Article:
Microsoft researchers are monitoring a botnet that weaponizes bugs in WordPress plugins and in the Spring Framework. The botnet deploys cryptomining malware on vulnerable Windows and Linux servers, hijacking systems for the purpose of cryptomining.
Sysrv-K botnet information
Unpatched vulnerabilities in WordPress plugins and in the Spring Framework are under attack by cyber criminals. The attacks target Linux and Windows systems.
Microsoft Security Intelligence researchers dubbed the newly discovered Sysrv botnet variant ‘Sysrv-K’. In order to launch attacks, attackers have programmed a ‘bot army’ to scan for instances of certain flaws in WordPress plugins and in the Spring Cloud Gateway.
Because most cryptomining botnets cannot attack both Linux and Windows, it appears as though attackers put some serious development work into this botnet project. The developers coded Sysrv in Go, a programming language seeing increased adoption among malware producers due to its cross-platform support.
Sysrv-K can co-opt web servers by scanning the internet for vulnerabilities, after which it will automatically install itself via those vulnerabilities. Potential vulnerabilities used by Sysrv-K range from RCE to arbitrary file download and path traversal to remote file disclosure.
The newest feature of Sysrv-K includes the ability to scan WordPress config files and their backups to steal credentials and gain access to the web server. Sysrv-K operators also recently updated the botnet’s communication capabilities, which now include the ability to use a Telegram bot.
Once a system is infected, Sysrv-K facilitates lateral movement via SSH keys available on the victim machine in order to deploy copies of the malware across other systems. This allows for an increase in the botnet’s size and poses a threat to an entire network. The entire network could potentially become part of the Sysrv-K botnet.
Surge of Sysrv-K activity
The Sysrv botnet family first emerged in December of 2020. Its first notable activities began in March of 2021, prompting cyber security researchers to start analyzing the attacks.
Since Sysrv’s initial launch, the threat actors behind the botnet have made several improvements to it. These include compiling both the worm and Monero miner into a single binary, which affords the operators enhanced control and management, as the binary is constantly updated.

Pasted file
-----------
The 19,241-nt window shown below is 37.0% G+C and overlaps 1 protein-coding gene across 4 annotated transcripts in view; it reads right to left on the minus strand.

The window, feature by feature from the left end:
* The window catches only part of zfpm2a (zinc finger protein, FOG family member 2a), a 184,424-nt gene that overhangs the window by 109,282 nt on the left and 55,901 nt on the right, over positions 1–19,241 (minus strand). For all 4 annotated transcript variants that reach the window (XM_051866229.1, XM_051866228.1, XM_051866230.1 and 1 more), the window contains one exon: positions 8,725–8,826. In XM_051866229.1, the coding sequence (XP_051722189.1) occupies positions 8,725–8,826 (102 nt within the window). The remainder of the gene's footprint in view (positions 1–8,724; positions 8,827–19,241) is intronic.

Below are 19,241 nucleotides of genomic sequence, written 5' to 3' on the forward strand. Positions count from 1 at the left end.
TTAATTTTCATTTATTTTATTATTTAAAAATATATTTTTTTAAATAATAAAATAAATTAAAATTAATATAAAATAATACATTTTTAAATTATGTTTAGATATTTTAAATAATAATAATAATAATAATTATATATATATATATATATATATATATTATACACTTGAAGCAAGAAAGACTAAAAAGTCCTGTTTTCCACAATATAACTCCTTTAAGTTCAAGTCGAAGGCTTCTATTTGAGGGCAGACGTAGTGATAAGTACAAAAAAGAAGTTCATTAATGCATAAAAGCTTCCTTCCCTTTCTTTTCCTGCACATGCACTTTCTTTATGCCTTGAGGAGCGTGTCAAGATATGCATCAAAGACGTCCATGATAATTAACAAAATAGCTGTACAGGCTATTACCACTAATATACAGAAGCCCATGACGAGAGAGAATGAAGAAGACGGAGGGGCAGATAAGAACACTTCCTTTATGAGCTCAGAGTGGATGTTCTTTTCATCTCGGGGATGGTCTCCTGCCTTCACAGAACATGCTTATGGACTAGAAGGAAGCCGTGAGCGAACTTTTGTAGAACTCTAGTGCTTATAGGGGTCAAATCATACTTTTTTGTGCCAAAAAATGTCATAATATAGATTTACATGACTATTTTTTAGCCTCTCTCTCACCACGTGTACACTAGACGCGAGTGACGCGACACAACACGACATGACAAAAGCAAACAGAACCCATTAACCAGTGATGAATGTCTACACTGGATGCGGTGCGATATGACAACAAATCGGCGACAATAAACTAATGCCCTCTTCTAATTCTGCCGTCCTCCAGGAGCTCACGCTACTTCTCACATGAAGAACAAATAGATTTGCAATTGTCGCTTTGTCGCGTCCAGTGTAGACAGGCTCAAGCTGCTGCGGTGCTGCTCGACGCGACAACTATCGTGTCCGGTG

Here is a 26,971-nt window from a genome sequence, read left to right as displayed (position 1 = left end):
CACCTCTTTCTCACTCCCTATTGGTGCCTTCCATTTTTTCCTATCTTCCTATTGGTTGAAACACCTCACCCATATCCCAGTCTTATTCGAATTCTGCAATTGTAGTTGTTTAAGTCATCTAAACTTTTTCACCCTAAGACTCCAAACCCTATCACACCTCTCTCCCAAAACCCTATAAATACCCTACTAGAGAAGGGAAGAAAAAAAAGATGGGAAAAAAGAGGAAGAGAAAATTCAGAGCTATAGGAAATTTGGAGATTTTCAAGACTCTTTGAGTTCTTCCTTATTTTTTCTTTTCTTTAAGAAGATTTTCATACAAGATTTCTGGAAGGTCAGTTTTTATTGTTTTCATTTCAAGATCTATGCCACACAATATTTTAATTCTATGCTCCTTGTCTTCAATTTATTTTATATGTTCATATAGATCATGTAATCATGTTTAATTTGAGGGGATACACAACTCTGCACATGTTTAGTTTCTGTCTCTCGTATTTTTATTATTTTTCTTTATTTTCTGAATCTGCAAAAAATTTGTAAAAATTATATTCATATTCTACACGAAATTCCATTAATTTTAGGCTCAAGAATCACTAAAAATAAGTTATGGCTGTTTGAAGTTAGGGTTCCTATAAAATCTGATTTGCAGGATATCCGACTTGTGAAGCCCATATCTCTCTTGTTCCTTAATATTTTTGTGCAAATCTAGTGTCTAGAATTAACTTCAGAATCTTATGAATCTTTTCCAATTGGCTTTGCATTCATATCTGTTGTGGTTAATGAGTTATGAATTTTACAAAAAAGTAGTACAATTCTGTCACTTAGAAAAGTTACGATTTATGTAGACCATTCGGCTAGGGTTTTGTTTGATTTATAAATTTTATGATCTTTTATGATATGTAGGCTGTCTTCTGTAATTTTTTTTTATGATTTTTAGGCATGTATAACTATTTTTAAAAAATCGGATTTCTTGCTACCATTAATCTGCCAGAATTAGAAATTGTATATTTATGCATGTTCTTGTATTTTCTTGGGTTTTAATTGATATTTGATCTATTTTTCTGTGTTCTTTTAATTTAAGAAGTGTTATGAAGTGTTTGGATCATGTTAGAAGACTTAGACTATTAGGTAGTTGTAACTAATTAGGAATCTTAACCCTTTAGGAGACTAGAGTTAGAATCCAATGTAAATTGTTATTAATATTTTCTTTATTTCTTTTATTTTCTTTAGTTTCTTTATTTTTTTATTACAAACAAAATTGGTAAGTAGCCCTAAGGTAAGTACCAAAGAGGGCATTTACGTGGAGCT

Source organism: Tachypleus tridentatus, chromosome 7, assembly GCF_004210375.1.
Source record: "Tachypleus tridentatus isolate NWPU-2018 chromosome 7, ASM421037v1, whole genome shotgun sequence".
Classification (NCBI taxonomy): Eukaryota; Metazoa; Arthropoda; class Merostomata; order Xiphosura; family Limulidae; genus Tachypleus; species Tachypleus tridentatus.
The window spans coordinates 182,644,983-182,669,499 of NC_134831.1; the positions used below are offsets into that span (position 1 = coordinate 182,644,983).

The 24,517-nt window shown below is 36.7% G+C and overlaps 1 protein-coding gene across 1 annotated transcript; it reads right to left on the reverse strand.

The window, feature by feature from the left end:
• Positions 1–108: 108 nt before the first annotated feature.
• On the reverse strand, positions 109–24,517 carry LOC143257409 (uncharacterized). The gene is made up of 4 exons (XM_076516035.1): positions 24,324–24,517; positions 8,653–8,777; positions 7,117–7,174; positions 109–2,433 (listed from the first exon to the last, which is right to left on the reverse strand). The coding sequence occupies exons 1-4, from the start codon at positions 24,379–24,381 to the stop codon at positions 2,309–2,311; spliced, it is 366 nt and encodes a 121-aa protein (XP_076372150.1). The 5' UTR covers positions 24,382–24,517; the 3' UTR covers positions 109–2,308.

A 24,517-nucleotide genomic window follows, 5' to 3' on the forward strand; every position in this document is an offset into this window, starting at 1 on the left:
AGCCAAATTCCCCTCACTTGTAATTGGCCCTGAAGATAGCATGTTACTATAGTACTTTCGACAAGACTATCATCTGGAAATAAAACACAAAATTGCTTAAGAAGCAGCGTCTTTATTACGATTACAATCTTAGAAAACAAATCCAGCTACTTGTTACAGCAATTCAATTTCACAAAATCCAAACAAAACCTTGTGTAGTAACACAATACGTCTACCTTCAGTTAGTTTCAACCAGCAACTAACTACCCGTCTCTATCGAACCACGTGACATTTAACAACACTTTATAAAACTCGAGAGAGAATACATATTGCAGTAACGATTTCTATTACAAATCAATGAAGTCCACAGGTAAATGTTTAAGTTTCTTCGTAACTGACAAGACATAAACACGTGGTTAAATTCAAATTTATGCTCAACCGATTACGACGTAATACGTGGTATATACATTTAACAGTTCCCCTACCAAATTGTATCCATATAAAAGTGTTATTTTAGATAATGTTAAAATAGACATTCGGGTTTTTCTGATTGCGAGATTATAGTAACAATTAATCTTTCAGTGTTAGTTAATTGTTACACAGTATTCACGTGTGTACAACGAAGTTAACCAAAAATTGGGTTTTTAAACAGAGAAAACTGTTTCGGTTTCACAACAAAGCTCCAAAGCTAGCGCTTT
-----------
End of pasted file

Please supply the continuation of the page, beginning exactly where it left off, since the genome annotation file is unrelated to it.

The SSH key usage only appears in the most recent variant. This ‘upgrade’ reflects attempts to gain greater persistence in machines. In turn, this could result in new types of attacks that exceed the sophistication of current cryptomining attacks.
Addressing the vulnerabilities
As noted previously, Sysrv was initially designed to deploy cryptominers on vulnerable servers and it implements wormable capabilities.
Protect your organization from this botnet. If your organization retains public-facing applications, ensure that they are kept up-to-date with the latest security patches. Develop an effective patch management policy and implementation practice. In the absence of patch management, opportunistic adversaries could potentially compromise vulnerable systems.
Microsoft advises organizations to secure internet-facing Linux or Windows systems, to apply security updates, and to safeguard cyber credentials. Ensure that two-factor authentication is in place wherever possible.
Powerful endpoint technologies can detect Sysrv-K and older Sysrv variants in addition to Sysrv-related behavior and payloads. Get endpoint upgrade information here.
For more insights into the latest malware threats, see CyberTalk.org’s past coverage. Lastly, to receive more cutting-edge cyber security news, best practices and analyses, please sign up for the CyberTalk.org newsletter.